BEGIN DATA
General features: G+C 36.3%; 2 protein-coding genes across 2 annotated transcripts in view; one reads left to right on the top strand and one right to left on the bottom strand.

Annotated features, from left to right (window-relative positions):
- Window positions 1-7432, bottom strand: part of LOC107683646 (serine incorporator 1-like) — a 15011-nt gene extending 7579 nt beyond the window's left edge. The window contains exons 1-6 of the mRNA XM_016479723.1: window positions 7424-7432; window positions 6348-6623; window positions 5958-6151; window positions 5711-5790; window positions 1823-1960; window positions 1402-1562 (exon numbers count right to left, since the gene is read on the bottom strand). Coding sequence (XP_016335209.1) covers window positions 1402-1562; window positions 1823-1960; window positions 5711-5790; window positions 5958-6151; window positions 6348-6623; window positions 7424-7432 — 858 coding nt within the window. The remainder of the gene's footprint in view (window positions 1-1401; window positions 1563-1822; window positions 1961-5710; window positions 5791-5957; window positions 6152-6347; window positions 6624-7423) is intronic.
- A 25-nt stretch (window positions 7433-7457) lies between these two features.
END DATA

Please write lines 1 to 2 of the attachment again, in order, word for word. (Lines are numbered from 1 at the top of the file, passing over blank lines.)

General features: G+C 36.3%; 2 protein-coding genes across 2 annotated transcripts in view; one reads left to right on the top strand and one right to left on the bottom strand.

Annotated features, from left to right (window-relative positions):